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Eastern Washington 87-79 Idaho (Feb 10, 2024) Game Recap – ESPN

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Eastern Washington 87-79 Idaho (Feb 10, 2024) Game Recap – ESPN


CHENEY, Wash. — — Ethan Price had 22 points in Eastern Washington’s 87-79 victory over Idaho on Saturday night.

Price shot 8 for 13 from the floor (2 for 5 from 3-point range) and 4 of 5 from the free-throw line for the Eagles (16-8, 10-1 Big Sky Conference). Cedric Coward scored 15 points on 6-for-10 shooting, adding eight rebounds, three steals, and four blocks. Jake Kyman sank 4 of 5 from 3-point range and scored 14.

The Vandals (9-15, 3-8) were led by EJ Neal with 20 points. Quinn Denker had 19 points and six assists. D’Angelo Minnis pitched in with 17 points and four assists.

——

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The Associated Press created this story using technology provided by Data Skrive and data from Sportradar.



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Idaho

“Who writes this stuff?” That's the question about a political mailer critical of the Idaho GOP

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“Who writes this stuff?”  That's the question about a political mailer critical of the Idaho GOP


BOISE — Mailer critical of the GOP arrives in mailboxes very close to the March 2 caucus. The mailer is anonymous and Take Back Idaho suggests the Secretary of State should look into its legality. That office tells Idaho News 6 the mailer is legal primarily because the caucus a private not public event.

  • Mailer Idaho Bulletin is critical of the GOP and totally anonymous.
  • Such mailers would be improper if distributed within 30 days of a primary according to the Secretary of State.
  • Because the GOP is holding a privately funded caucus, that 30 day rule does not apply and there is no requirement for transparency.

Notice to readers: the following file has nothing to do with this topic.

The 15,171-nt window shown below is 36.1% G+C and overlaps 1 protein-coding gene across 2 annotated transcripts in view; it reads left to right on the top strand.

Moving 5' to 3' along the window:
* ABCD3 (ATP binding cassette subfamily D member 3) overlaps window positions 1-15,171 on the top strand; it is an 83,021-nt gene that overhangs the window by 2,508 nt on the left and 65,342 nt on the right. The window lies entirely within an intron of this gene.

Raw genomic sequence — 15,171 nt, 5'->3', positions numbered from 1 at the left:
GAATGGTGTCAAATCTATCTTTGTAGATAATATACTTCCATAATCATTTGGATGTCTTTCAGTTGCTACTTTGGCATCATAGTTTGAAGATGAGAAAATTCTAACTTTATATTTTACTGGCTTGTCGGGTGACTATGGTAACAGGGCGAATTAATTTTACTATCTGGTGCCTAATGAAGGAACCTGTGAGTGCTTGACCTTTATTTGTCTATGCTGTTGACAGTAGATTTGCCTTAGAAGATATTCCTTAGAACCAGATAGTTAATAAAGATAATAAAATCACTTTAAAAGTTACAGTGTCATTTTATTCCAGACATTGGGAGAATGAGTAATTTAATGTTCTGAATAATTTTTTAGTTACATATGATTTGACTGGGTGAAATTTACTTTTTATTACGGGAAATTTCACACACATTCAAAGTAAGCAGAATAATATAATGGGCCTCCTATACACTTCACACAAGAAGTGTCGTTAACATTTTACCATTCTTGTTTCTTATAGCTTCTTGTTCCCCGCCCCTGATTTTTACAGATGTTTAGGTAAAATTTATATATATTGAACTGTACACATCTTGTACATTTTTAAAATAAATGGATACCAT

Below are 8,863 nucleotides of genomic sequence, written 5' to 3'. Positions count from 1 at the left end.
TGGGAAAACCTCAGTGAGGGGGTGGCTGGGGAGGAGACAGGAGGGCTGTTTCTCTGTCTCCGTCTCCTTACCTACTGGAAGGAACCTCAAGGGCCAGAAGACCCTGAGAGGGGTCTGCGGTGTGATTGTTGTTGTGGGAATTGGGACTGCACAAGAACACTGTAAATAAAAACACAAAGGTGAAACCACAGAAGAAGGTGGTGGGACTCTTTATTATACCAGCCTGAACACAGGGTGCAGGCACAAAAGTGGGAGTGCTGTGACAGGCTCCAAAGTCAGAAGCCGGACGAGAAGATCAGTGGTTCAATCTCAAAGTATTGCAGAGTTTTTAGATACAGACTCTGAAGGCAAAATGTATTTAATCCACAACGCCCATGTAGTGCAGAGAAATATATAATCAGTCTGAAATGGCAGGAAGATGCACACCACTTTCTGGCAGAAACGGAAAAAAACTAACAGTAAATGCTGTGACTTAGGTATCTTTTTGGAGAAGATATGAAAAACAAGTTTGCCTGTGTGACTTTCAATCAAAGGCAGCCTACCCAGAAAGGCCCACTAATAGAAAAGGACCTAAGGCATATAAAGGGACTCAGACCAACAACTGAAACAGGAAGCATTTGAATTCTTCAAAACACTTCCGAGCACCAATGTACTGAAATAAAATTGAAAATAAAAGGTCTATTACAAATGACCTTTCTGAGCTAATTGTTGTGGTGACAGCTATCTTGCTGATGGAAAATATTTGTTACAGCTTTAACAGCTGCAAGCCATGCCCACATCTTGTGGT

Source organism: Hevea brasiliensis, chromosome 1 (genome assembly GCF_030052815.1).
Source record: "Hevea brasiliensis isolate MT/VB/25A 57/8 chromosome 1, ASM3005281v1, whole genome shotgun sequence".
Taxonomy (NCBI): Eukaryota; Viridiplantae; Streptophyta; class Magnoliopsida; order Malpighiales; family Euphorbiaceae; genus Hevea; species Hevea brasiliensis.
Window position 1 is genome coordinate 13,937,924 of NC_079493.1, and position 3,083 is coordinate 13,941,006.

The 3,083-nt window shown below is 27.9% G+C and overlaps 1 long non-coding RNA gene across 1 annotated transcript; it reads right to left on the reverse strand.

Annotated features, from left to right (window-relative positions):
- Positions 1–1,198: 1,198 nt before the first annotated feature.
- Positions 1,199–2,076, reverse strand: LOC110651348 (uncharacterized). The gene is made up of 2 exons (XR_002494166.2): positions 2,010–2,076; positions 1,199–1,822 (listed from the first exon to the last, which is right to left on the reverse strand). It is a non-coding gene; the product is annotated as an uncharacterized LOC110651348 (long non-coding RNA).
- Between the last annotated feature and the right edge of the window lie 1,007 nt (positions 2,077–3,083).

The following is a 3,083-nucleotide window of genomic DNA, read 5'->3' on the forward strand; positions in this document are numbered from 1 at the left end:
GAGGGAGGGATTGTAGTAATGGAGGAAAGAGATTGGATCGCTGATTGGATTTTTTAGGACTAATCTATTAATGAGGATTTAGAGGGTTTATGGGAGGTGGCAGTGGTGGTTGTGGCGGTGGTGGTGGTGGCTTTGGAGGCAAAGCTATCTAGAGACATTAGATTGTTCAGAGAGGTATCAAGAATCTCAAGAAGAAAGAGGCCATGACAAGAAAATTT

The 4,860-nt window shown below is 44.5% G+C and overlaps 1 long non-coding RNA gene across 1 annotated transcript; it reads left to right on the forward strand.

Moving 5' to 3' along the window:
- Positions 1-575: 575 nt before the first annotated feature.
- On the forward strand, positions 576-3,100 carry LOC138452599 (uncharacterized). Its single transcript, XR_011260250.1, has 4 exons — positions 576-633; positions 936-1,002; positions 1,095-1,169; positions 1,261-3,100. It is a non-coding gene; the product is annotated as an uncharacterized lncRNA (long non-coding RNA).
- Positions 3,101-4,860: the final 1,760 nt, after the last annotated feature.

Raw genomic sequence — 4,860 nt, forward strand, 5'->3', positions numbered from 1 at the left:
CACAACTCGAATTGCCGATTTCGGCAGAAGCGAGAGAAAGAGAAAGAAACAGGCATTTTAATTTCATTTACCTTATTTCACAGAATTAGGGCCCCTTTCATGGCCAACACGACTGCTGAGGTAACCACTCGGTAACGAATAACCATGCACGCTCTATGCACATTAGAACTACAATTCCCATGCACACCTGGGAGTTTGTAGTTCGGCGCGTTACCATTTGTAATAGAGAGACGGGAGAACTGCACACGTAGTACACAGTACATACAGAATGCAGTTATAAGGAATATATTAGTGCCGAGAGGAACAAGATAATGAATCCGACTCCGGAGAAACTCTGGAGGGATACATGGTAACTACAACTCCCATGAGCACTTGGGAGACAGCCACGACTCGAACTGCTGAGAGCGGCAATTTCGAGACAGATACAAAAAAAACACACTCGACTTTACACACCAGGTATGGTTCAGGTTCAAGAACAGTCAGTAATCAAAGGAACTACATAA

(Verbatim of story that aired is below)

The Idaho Bulletin looks like a mini newspaper of stories critical of the current GOP.

And the group Take Back Idaho says it’s been getting the blame.

“I got that thing too. It doesn’t speak for me.” says Jim Jones with Take Back Idaho, “Take back Idaho got a lot of inquiries and it’s not us.”

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Take Back Idaho is a political group that has been trying to move Idaho politics more to the center.

But it is transparent on its website of who is involved.

Jones says the bulletin is not and that’s a problem.

“You know when you put an anonymous thing like that out it raises suspicion I think it’s not appropriate and I’d like to see the Secretary of State take a look at it and see who’s trying to influence policy. “ said Jones.

So, I went to the Secretary of State to ask him if this bulletin is illegal.

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“That kind of thing does have to have a disclaimer,” said Idaho Secretary of State Phil McGrane, “but only in a certain window leading up to an election. That’s 30 days before a primary and 60 days before a general election.”

Notice he didn’t say Caucus. Because that’s a private party event and focused only on the presidential race So, there’s no requirement of transparency.

“What can you -presume from someone who does something political and doesn’t put their name on it? Unfortunately we see a lot of efforts of people to do that or not intentionally, so I think it’s a fair question to be asking.” said McGrane.

However, we all go to the polls May 21 for the state primary and if the bulletin is still circulating then…

“It could be an issue.” said McGrane, “if we get an inquiry we’ll look into it but I can tell you at first blush it meets all the requirements as it stands right now.”

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Jones says legal or not, it’s concerning.

“It could b e someone we’ll meaning but it could be someone who’s trying to mislead folks.”





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Idaho House unanimously approves legalizing fentanyl test strips

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Idaho House unanimously approves legalizing fentanyl test strips